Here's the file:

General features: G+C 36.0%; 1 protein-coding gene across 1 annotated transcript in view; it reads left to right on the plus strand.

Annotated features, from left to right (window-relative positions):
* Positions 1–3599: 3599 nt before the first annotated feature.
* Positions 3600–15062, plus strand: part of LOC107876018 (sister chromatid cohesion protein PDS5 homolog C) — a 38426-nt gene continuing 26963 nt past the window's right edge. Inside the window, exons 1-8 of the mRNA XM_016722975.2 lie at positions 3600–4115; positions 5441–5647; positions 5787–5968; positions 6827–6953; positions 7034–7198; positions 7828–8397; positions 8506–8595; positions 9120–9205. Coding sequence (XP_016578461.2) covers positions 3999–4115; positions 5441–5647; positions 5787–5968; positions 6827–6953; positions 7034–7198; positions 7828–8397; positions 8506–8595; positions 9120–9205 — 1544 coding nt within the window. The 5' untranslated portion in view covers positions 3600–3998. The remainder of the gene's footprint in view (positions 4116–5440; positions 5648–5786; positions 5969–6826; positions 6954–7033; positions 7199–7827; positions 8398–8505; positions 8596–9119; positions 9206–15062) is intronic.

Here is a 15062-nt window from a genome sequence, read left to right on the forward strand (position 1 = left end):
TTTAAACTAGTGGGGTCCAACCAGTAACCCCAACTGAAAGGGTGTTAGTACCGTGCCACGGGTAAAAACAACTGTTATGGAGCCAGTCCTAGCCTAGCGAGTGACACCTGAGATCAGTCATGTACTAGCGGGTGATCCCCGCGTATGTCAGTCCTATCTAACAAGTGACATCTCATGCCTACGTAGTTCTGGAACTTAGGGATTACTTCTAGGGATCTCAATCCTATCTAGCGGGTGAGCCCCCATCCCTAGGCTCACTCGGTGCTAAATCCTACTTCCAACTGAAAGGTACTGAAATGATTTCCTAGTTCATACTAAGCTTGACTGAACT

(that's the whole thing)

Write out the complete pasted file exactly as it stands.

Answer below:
General features: G+C 36.0%; 1 protein-coding gene across 1 annotated transcript in view; it reads left to right on the plus strand.

Annotated features, from left to right (window-relative positions):
* Positions 1–3599: 3599 nt before the first annotated feature.
* Positions 3600–15062, plus strand: part of LOC107876018 (sister chromatid cohesion protein PDS5 homolog C) — a 38426-nt gene continuing 26963 nt past the window's right edge. Inside the window, exons 1-8 of the mRNA XM_016722975.2 lie at positions 3600–4115; positions 5441–5647; positions 5787–5968; positions 6827–6953; positions 7034–7198; positions 7828–8397; positions 8506–8595; positions 9120–9205. Coding sequence (XP_016578461.2) covers positions 3999–4115; positions 5441–5647; positions 5787–5968; positions 6827–6953; positions 7034–7198; positions 7828–8397; positions 8506–8595; positions 9120–9205 — 1544 coding nt within the window. The 5' untranslated portion in view covers positions 3600–3998. The remainder of the gene's footprint in view (positions 4116–5440; positions 5648–5786; positions 5969–6826; positions 6954–7033; positions 7199–7827; positions 8398–8505; positions 8596–9119; positions 9206–15062) is intronic.

Here is a 15062-nt window from a genome sequence, read left to right on the forward strand (position 1 = left end):
TTTAAACTAGTGGGGTCCAACCAGTAACCCCAACTGAAAGGGTGTTAGTACCGTGCCACGGGTAAAAACAACTGTTATGGAGCCAGTCCTAGCCTAGCGAGTGACACCTGAGATCAGTCATGTACTAGCGGGTGATCCCCGCGTATGTCAGTCCTATCTAACAAGTGACATCTCATGCCTACGTAGTTCTGGAACTTAGGGATTACTTCTAGGGATCTCAATCCTATCTAGCGGGTGAGCCCCCATCCCTAGGCTCACTCGGTGCTAAATCCTACTTCCAACTGAAAGGTACTGAAATGATTTCCTAGTTCATACTAAGCTTGACTGAACT